Advisers face pressure to automate workflows

Market forces like fee compression and new regulations are driving the shift, but resistance to tech remains strong

Dec 6, 2017 @ 6:16 pm

By Ryan W. Neal

Advisers are increasingly being told they need to adopt automated workflows into their practice.

If firms can implement documented and consistent processes for things like opening accounts, scheduling meetings, and creating financial plans, they can automate these processes with technology. The increased efficiency will help advisers scale their business, or so the messaging goes from custodians, technology vendors, consultants and other companies looking to sell their services to advisers.

Raef Lee, the managing director and head of new services and strategic partnerships at SEI Advisor Network, a turnkey asset management platform with $62 billion in advisers' assets under management, said his company is doing a lot of work with advisers on implementing automated workflows.

(More: Three former TD execs have big plans for small TAMP)

Mr. Lee believes it's an idea rising to the fore of practice management because of market forces like new technology, compressed fees and new regulations. Advisers need to find ways to work more efficiently to serve a greater number of clients while also demonstrating their value.

CONSISTENT PROCESS

"If you get a consistent process, you get an organization that can work together closely and well," Mr. Lee said, adding that the key is building the processes into an adviser's CRM. Mr. Lee said SEI's helps advisers have an automated process that guides the adviser from the first meeting with a prospect to opening an account, generating reports and scheduling follow-up meetings. "If you pull that off, you start to see advisers' firm operate in a totally different manner."

At the same time, regulators are requiring advisers to document every step of the process to prove they made recommendations in the best interest of the client. John Faustino, the chief product and strategy officer at Fi360, said workflows are important for firms to comply with the Department of Labor's fiduciary rule.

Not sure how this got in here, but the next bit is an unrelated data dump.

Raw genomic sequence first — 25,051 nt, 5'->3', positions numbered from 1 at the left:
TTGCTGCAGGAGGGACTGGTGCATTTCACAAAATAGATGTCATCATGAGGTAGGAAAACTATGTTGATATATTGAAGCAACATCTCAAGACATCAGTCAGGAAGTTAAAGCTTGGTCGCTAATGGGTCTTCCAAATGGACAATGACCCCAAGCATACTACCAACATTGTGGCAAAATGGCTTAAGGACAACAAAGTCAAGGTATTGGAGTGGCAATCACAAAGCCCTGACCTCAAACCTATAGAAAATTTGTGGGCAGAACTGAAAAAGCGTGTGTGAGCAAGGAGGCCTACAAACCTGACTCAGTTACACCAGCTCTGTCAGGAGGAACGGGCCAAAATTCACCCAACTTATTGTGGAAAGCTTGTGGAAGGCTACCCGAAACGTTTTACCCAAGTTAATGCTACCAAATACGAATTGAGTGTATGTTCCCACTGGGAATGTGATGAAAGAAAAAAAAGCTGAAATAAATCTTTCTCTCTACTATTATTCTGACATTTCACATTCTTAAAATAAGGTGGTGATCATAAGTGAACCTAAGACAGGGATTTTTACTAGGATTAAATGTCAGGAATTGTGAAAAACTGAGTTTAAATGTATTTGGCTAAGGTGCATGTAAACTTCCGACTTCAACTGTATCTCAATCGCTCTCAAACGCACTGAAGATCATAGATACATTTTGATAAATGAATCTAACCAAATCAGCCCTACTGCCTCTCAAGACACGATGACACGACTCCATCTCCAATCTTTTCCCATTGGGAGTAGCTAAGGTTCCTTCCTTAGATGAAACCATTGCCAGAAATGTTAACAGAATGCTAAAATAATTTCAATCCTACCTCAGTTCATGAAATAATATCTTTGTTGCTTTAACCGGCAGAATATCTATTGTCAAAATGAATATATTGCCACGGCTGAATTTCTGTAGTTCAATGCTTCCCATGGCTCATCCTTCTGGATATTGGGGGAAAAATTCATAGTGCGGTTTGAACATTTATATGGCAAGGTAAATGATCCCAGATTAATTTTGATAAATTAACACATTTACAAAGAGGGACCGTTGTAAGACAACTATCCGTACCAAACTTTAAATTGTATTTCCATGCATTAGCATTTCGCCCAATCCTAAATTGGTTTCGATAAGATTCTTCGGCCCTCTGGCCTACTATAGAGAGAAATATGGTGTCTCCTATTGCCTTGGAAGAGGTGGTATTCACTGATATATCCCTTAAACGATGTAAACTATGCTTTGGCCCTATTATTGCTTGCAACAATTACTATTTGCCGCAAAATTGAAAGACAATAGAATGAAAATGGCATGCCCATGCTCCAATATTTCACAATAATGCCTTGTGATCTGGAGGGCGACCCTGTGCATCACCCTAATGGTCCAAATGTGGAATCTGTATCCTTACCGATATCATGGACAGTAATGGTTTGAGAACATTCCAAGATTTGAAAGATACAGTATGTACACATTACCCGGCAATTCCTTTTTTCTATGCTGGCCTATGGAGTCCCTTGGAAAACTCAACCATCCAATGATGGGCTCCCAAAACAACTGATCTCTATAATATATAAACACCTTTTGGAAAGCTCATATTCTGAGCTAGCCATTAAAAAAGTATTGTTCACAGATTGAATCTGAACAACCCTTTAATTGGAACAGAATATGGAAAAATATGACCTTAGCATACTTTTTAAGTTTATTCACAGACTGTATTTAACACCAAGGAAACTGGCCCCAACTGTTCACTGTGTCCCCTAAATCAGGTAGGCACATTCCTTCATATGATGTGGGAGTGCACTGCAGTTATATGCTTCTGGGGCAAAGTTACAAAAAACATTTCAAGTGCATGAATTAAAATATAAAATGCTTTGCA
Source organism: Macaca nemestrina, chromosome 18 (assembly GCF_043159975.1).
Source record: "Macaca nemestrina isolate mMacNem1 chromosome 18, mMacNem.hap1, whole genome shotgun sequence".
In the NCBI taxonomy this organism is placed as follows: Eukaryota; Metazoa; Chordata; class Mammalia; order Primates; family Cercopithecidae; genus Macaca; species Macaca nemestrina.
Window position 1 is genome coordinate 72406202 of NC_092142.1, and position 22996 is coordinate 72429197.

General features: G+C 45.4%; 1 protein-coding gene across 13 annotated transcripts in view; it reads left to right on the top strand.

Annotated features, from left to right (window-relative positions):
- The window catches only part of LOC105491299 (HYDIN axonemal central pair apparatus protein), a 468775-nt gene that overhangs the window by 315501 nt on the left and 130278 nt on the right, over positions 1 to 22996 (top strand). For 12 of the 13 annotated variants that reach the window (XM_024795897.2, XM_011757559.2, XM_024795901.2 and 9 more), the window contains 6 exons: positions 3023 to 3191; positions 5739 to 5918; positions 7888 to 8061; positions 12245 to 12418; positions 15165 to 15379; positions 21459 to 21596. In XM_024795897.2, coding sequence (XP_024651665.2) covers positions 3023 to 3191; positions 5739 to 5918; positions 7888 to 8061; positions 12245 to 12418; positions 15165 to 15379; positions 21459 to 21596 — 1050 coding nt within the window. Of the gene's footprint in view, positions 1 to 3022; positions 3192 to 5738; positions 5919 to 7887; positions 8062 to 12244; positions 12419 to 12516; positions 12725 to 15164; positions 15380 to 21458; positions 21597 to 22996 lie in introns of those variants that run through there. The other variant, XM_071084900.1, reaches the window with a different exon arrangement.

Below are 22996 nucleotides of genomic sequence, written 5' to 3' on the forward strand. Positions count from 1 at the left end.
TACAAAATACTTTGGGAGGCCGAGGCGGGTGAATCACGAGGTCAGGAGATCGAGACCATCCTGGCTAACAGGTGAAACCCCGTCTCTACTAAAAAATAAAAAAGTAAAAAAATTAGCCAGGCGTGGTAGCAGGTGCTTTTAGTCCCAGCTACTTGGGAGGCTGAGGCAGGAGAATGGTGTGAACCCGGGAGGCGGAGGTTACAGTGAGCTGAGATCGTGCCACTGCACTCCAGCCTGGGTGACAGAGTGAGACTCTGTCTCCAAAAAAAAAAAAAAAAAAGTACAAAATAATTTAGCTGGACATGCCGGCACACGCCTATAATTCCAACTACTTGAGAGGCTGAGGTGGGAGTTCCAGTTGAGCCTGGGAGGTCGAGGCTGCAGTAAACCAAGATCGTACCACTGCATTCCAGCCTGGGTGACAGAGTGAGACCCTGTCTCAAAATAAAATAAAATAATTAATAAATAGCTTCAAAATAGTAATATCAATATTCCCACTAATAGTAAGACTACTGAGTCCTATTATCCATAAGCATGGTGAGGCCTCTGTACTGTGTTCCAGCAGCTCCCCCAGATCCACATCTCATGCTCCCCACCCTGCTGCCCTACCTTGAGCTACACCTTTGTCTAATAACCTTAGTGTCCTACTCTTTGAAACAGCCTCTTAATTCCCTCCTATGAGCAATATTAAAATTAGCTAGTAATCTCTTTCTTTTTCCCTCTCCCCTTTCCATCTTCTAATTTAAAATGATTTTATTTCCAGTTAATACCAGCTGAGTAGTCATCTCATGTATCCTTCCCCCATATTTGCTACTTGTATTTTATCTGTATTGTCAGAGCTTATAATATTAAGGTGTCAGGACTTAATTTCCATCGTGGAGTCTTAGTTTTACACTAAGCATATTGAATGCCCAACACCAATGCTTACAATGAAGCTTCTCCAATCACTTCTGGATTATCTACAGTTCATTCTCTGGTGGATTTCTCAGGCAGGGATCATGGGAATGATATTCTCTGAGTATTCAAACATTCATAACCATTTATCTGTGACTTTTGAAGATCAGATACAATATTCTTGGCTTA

(More: Seven business strategies for advisers in 2018)

If firms want to be profitable in the fiduciary era, Mr. Faustino said, they need to embrace "consistent, repeatable processes" and technology. He added that demand for Fi360's Toolkit software, which delivers workflows to help manage and document their investment process for fiduciary compliance, is attracting demand from broker-dealers and wirehouses.

"They are using our software not only to enable advisers to follow a fiduciary practice, but for oversight," Mr. Faustino said.

However, Mr. Lee said he still gets some pushback from advisers over implementing these new work procedures. Some of it is just inertia—the whole "if it's not broken, don't fix it" mentality—but other advisers still just don't see the benefits for their firm.

"Advisers are great sales folks, great people persons, but not the same character type that is heavily process-oriented," Mr. Lee said.

Michael Byrnes, the president of Byrnes Consulting, says he's never met an adviser who couldn't improve their practice with better workflows. He says he often sees firms let tasks fall through the cracks because set procedures weren't in place.

ROBO INFLUENCE

In addition to market forces, Mr. Byrnes said advisers are more informed about workflows today because of increased pressure from robo technology. They no longer feel threated by automated advice, he added, but they do understand that they should be implementing technology into their practice the same way industries are.

(More: Your practice needs total digital transformation.)

For example, even dentists now have automated workflows for sending reminders to patients, and advisers want to deliver similar service to their clients.

"From my dentist, sometimes I get text message reminders. They're borderline annoying, but they make sure I don't miss the appointment," Mr. Byrnes said.

And after an extended period of prosperity for investors, Mr. Byrnes said, advisers have increased resources to invest back into their firm and continue growth.

But if automation is handling more and more of the adviser's day-to-day work, how does the adviser justify fees in the era of robo-advisers? Mr. Lee doesn't think the technology would devalue the human advice, if most of the work is done in the back office and not in front of the client.

"All they know is their adviser is turning up to the meeting incredibly well-prepared," Mr. Lee said. "They see a bright, intelligent and well-informed adviser in front of them."

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